Love. Not a word you will generally find in education blogs, even on Valentine’s Day. And I've hesitated before writing this one – in a world where talk is of grit, resilience, rising to the challenge – where classrooms are described as ‘battle grounds’ and teachers are told to toughen up – where’s the place for it?
Over the past few months I’ve been fortunate enough to observe many hours of teaching (47 since October, to be precise). Welcoming an observer into your classroom is always a challenge, even when it’s just me coming in, your friendly little tutor. I have a lot of respect for student teachers who are observed all the time by their tutors, mentors and peers – sometimes all of these in the same lesson, hanging around in anticipation, like an NHS crash team. I always write a lot of feedback, and the word ‘love’ does not appear on any of my observation forms. Yet despite all the pressure and artificiality of an observed teach it’s usually there, like a big (cuddly) elephant in the corner of the room, colouring and shaping the very best teaching that I’ve seen. I would even argue that it is the key difference between good and great– its presence is vital, yet hard to define. You’ll never put love into a tick-box.
By love, I mean love for teaching itself, of course. I’ve witnessed joy and pleasure in the crafting of a lesson that works, the delight in trying something new, the satisfaction of challenging yourself, excitement at helping understanding, the sheer delight at seeing a stuck penny finally drop.
I also mean love for students (don’t smirk) – shown through the absolute acceptance and celebration of difference, the presence of empathy and kindness, values expressed through caring and the encouraging of independence.
Perhaps the hardest element here (and arguably the most important) is the love that teachers feel for themselves. Student teachers, like us all, are their own worst critics – in shoe-horning all the essential elements into their lessons, embedding so much necessary stuff it all becomes like an overstuffed Christmas cake – with so much going on you don’t know what flavour to concentrate on first. In the midst of all of this, encouraging students to be fully themselves, it is difficult to remember that we need to be ourselves too – in all our failings and vulnerabilities.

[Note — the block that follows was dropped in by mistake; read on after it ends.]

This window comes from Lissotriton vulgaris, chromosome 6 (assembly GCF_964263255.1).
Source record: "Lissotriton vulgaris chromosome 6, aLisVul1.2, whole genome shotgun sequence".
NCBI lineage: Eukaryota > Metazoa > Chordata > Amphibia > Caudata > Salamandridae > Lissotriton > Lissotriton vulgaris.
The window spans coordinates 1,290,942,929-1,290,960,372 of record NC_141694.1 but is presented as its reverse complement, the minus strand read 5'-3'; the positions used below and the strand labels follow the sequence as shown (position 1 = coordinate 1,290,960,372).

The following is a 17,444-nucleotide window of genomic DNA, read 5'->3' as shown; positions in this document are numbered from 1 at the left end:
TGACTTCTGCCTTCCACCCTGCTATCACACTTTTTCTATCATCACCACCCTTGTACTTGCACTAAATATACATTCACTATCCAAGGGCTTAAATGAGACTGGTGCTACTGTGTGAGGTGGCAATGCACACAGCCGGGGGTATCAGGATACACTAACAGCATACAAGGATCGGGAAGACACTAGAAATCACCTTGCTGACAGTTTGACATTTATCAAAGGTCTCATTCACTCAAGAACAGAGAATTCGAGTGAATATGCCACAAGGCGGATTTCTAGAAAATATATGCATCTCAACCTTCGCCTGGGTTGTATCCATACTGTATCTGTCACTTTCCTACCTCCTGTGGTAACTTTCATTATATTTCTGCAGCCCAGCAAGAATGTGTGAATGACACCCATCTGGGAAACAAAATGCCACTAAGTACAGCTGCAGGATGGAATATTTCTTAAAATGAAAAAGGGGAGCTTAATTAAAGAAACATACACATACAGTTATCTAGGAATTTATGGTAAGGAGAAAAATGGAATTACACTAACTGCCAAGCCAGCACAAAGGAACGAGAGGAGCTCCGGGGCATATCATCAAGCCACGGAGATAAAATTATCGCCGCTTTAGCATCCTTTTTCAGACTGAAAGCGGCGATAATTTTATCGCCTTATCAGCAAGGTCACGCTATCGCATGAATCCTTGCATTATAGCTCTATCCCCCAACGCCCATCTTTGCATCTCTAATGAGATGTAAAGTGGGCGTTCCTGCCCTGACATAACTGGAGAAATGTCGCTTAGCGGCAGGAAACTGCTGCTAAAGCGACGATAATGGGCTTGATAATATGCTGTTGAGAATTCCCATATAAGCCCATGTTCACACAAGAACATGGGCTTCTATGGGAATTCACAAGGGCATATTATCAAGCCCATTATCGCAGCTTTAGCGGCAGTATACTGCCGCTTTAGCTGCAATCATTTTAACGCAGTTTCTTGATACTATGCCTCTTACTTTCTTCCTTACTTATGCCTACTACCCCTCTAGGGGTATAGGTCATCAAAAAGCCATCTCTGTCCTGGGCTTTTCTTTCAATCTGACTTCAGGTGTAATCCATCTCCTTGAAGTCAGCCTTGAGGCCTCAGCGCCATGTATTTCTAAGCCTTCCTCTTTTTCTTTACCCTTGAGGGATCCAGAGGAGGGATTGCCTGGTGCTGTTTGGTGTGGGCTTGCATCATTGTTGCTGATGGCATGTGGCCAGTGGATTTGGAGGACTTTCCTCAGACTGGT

I owe a lot of this thinking to Nancy Kline’s ten components of a Thinking Environment - which are all about love, of course. Paying attention, having a place that communicates to people that they ‘matter’, achieving equality of participation, moving beyond competition – at the same time the most simple, and the hardest things we can do. And my ultimate inspiration - @teachnorthern’s four cornerstones of social purpose teaching. Teaching to benefit the world - connecting with our own values as teachers - reflecting on our practice and truly embedding diversity - if these aren't all about love, I don't know what is.
I’ll leave you with this poem by Al Zolynas – and a plea not to 'keep a coward's silence' but to capture and remember those moments of love, which are ultimately, for me, what teaching is really all about.
Love in the Classroom
Afternoon. Across the garden, in Greco Hall,
someone begins playing the old piano–
a spontaneous piece, amateurish and alive,
full of a simple, joyful melody.
The music floats among us in the classroom.
I stand in front of my students
telling them about sentence fragments.
I ask them to find the ten fragments
in the twenty-one-sentence paragraph on page forty-five.
They've come from all parts
of the world–Iran, Micronesia, Africa,
Japan, China, even Los Angeles–and they're still
eager to please me. It's less than half
way through the quarter.
They bend over their books and begin.
Hamid's lips move as he follows
the tortuous labyrinth of English syntax.
Yoshie sits erect, perfect in her pale make-up,
legs crossed, quick pulse minutely
jerking her right foot. Tony
sprawls limp in his desk, relaxed
as only someone can be who's
from an island in the South Pacific.
The melody floats around and through us
in the room, broken here and there, fragmented,
re-started. It feels mideastern, but
it could be jazz, or the blues–it could be
anything from anywhere.
I sit down on my desk to wait,
and it hits me from nowhere–a sudden
sweet, almost painful love for my students.
"Nevermind," I want to cry out.
"It doesn't matter about fragments.
Finding them or not. Everything's
a fragment and everything's not a fragment.
Listen to the music, how fragmented,
how whole, how we can't separate the music
from the sun falling on its knees on all the greenness,
from this moment, how this moment
contains all the fragments of yesterday
and everything we'll ever know of tomorrow!"
Instead, I keep a coward's silence.
The music stops abruptly;
they finish their work,
and we go through the right answers,
which is to say
we separate the fragments from the whole.
Cutts, N. (2010). Love at Work, Fisher King Publishing
Kline, N. (1995). Time to Think, Cassell Illustrated